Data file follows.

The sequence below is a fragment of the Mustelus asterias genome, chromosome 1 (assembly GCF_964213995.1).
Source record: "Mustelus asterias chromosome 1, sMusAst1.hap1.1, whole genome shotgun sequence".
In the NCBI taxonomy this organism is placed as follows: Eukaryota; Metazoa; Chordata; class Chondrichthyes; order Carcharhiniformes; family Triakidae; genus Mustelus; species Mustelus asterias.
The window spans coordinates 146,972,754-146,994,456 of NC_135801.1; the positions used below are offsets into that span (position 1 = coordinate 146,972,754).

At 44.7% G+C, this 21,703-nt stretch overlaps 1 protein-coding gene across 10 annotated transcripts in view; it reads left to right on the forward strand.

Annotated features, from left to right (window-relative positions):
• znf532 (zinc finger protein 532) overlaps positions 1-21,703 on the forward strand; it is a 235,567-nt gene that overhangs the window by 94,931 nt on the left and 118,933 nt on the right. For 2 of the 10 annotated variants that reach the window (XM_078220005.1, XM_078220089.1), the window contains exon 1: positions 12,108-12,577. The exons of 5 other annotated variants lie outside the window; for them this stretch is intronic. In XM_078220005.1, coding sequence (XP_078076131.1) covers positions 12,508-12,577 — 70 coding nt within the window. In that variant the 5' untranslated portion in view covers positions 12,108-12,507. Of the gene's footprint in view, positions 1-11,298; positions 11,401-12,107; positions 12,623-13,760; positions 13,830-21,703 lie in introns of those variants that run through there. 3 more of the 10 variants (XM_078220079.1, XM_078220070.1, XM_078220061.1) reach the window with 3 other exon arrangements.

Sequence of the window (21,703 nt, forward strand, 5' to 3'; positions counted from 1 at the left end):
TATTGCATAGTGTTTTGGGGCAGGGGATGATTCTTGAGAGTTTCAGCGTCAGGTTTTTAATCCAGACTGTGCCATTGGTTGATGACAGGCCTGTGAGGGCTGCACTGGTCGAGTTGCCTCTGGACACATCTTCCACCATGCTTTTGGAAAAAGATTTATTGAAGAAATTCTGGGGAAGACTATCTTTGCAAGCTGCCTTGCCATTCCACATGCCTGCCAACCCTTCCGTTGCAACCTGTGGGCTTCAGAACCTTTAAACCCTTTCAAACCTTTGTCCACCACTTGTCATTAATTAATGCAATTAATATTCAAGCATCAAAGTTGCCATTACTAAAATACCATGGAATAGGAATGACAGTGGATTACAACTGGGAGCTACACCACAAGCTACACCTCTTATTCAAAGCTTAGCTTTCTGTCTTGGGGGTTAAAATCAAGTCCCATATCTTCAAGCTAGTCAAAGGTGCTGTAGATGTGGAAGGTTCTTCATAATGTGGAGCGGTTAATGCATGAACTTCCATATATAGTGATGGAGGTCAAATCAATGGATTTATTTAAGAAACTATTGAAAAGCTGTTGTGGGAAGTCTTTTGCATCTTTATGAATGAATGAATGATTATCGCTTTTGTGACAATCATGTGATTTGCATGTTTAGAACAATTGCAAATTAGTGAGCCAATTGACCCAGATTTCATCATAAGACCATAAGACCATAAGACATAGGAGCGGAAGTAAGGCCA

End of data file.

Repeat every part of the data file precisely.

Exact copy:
The sequence below is a fragment of the Mustelus asterias genome, chromosome 1 (assembly GCF_964213995.1).
Source record: "Mustelus asterias chromosome 1, sMusAst1.hap1.1, whole genome shotgun sequence".
In the NCBI taxonomy this organism is placed as follows: Eukaryota; Metazoa; Chordata; class Chondrichthyes; order Carcharhiniformes; family Triakidae; genus Mustelus; species Mustelus asterias.
The window spans coordinates 146,972,754-146,994,456 of NC_135801.1; the positions used below are offsets into that span (position 1 = coordinate 146,972,754).

At 44.7% G+C, this 21,703-nt stretch overlaps 1 protein-coding gene across 10 annotated transcripts in view; it reads left to right on the forward strand.

Annotated features, from left to right (window-relative positions):
• znf532 (zinc finger protein 532) overlaps positions 1-21,703 on the forward strand; it is a 235,567-nt gene that overhangs the window by 94,931 nt on the left and 118,933 nt on the right. For 2 of the 10 annotated variants that reach the window (XM_078220005.1, XM_078220089.1), the window contains exon 1: positions 12,108-12,577. The exons of 5 other annotated variants lie outside the window; for them this stretch is intronic. In XM_078220005.1, coding sequence (XP_078076131.1) covers positions 12,508-12,577 — 70 coding nt within the window. In that variant the 5' untranslated portion in view covers positions 12,108-12,507. Of the gene's footprint in view, positions 1-11,298; positions 11,401-12,107; positions 12,623-13,760; positions 13,830-21,703 lie in introns of those variants that run through there. 3 more of the 10 variants (XM_078220079.1, XM_078220070.1, XM_078220061.1) reach the window with 3 other exon arrangements.

Sequence of the window (21,703 nt, forward strand, 5' to 3'; positions counted from 1 at the left end):
TATTGCATAGTGTTTTGGGGCAGGGGATGATTCTTGAGAGTTTCAGCGTCAGGTTTTTAATCCAGACTGTGCCATTGGTTGATGACAGGCCTGTGAGGGCTGCACTGGTCGAGTTGCCTCTGGACACATCTTCCACCATGCTTTTGGAAAAAGATTTATTGAAGAAATTCTGGGGAAGACTATCTTTGCAAGCTGCCTTGCCATTCCACATGCCTGCCAACCCTTCCGTTGCAACCTGTGGGCTTCAGAACCTTTAAACCCTTTCAAACCTTTGTCCACCACTTGTCATTAATTAATGCAATTAATATTCAAGCATCAAAGTTGCCATTACTAAAATACCATGGAATAGGAATGACAGTGGATTACAACTGGGAGCTACACCACAAGCTACACCTCTTATTCAAAGCTTAGCTTTCTGTCTTGGGGGTTAAAATCAAGTCCCATATCTTCAAGCTAGTCAAAGGTGCTGTAGATGTGGAAGGTTCTTCATAATGTGGAGCGGTTAATGCATGAACTTCCATATATAGTGATGGAGGTCAAATCAATGGATTTATTTAAGAAACTATTGAAAAGCTGTTGTGGGAAGTCTTTTGCATCTTTATGAATGAATGAATGATTATCGCTTTTGTGACAATCATGTGATTTGCATGTTTAGAACAATTGCAAATTAGTGAGCCAATTGACCCAGATTTCATCATAAGACCATAAGACCATAAGACATAGGAGCGGAAGTAAGGCCA